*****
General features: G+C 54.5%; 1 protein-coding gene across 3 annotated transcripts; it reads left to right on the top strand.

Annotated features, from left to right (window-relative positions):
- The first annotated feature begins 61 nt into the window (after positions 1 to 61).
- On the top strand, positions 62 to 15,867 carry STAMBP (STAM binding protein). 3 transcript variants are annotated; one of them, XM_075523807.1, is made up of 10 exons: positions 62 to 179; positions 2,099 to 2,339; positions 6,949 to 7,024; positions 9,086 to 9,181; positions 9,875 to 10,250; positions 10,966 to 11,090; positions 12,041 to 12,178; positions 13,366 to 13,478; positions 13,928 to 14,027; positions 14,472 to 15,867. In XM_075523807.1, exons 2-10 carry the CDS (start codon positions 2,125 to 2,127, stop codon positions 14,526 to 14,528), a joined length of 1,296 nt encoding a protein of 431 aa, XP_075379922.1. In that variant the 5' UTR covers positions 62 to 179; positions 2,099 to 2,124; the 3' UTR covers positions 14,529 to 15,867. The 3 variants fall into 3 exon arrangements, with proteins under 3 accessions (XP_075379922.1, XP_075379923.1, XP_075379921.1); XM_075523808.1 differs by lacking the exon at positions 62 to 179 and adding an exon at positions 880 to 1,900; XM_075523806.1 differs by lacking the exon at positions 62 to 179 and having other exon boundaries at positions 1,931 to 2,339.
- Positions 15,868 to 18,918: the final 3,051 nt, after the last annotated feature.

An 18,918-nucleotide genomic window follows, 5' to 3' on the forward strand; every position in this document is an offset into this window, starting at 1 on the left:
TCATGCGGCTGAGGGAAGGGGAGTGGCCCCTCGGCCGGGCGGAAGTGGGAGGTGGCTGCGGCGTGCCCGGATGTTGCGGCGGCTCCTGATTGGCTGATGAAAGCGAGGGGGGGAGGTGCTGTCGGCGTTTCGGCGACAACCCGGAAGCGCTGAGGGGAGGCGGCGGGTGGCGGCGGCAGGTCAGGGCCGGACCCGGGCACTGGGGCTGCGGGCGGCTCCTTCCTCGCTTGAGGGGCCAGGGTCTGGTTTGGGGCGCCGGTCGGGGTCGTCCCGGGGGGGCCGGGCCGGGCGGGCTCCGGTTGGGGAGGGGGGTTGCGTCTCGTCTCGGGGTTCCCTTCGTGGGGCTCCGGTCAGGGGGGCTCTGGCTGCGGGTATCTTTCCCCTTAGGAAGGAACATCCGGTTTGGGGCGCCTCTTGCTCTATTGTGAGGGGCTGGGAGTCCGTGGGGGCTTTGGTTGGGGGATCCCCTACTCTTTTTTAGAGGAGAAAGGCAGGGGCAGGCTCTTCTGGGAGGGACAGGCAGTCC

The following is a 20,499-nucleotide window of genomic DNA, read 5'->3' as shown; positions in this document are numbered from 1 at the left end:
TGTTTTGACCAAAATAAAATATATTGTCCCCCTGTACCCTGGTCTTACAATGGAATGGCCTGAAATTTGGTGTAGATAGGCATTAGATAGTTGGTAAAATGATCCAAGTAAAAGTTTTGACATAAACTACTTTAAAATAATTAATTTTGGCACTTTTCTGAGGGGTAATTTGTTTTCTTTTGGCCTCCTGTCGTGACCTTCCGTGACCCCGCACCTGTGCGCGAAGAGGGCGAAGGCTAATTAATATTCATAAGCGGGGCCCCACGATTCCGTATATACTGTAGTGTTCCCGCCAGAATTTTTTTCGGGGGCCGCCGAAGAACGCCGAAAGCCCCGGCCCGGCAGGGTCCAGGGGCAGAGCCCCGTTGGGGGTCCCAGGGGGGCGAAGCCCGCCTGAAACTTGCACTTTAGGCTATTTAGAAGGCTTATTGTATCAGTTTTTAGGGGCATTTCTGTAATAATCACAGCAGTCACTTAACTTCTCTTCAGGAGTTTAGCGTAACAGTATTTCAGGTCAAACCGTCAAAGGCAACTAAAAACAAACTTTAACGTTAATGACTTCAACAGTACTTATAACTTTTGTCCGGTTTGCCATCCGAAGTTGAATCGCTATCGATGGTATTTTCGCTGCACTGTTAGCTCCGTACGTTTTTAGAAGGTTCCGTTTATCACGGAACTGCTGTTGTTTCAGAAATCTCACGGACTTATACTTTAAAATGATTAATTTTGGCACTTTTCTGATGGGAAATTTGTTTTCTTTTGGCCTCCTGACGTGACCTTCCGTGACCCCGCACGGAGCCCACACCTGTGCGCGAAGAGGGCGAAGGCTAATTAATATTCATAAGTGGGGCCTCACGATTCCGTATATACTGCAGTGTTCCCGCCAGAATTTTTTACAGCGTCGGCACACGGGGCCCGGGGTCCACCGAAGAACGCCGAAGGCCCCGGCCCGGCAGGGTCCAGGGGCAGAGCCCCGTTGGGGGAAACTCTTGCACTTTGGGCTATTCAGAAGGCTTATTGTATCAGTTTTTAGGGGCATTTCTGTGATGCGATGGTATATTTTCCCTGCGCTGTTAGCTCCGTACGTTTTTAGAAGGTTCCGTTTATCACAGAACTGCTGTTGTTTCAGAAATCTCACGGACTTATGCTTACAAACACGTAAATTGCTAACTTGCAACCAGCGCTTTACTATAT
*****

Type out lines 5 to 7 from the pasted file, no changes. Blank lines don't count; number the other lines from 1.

- Positions 15,868 to 18,918: the final 3,051 nt, after the last annotated feature.

An 18,918-nucleotide genomic window follows, 5' to 3' on the forward strand; every position in this document is an offset into this window, starting at 1 on the left:
TCATGCGGCTGAGGGAAGGGGAGTGGCCCCTCGGCCGGGCGGAAGTGGGAGGTGGCTGCGGCGTGCCCGGATGTTGCGGCGGCTCCTGATTGGCTGATGAAAGCGAGGGGGGGAGGTGCTGTCGGCGTTTCGGCGACAACCCGGAAGCGCTGAGGGGAGGCGGCGGGTGGCGGCGGCAGGTCAGGGCCGGACCCGGGCACTGGGGCTGCGGGCGGCTCCTTCCTCGCTTGAGGGGCCAGGGTCTGGTTTGGGGCGCCGGTCGGGGTCGTCCCGGGGGGGCCGGGCCGGGCGGGCTCCGGTTGGGGAGGGGGGTTGCGTCTCGTCTCGGGGTTCCCTTCGTGGGGCTCCGGTCAGGGGGGCTCTGGCTGCGGGTATCTTTCCCCTTAGGAAGGAACATCCGGTTTGGGGCGCCTCTTGCTCTATTGTGAGGGGCTGGGAGTCCGTGGGGGCTTTGGTTGGGGGATCCCCTACTCTTTTTTAGAGGAGAAAGGCAGGGGCAGGCTCTTCTGGGAGGGACAGGCAGTCC